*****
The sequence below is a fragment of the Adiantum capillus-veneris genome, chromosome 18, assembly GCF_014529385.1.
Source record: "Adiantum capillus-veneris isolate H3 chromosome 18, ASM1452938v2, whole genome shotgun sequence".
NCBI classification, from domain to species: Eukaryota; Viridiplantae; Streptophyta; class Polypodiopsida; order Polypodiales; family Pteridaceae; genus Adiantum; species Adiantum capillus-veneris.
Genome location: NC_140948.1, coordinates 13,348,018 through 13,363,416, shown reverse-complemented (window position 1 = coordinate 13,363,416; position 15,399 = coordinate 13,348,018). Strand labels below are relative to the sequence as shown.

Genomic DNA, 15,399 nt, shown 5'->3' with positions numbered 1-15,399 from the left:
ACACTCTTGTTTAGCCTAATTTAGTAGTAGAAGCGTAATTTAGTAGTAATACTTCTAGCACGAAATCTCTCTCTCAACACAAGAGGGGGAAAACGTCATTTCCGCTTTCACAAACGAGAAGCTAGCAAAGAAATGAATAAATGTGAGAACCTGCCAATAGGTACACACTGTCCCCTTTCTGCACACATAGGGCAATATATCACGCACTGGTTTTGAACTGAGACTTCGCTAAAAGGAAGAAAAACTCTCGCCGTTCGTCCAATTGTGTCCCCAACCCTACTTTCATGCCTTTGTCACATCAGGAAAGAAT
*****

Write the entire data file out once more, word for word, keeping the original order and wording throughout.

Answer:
The sequence below is a fragment of the Adiantum capillus-veneris genome, chromosome 18, assembly GCF_014529385.1.
Source record: "Adiantum capillus-veneris isolate H3 chromosome 18, ASM1452938v2, whole genome shotgun sequence".
NCBI classification, from domain to species: Eukaryota; Viridiplantae; Streptophyta; class Polypodiopsida; order Polypodiales; family Pteridaceae; genus Adiantum; species Adiantum capillus-veneris.
Genome location: NC_140948.1, coordinates 13,348,018 through 13,363,416, shown reverse-complemented (window position 1 = coordinate 13,363,416; position 15,399 = coordinate 13,348,018). Strand labels below are relative to the sequence as shown.

Genomic DNA, 15,399 nt, shown 5'->3' with positions numbered 1-15,399 from the left:
ACACTCTTGTTTAGCCTAATTTAGTAGTAGAAGCGTAATTTAGTAGTAATACTTCTAGCACGAAATCTCTCTCTCAACACAAGAGGGGGAAAACGTCATTTCCGCTTTCACAAACGAGAAGCTAGCAAAGAAATGAATAAATGTGAGAACCTGCCAATAGGTACACACTGTCCCCTTTCTGCACACATAGGGCAATATATCACGCACTGGTTTTGAACTGAGACTTCGCTAAAAGGAAGAAAAACTCTCGCCGTTCGTCCAATTGTGTCCCCAACCCTACTTTCATGCCTTTGTCACATCAGGAAAGAAT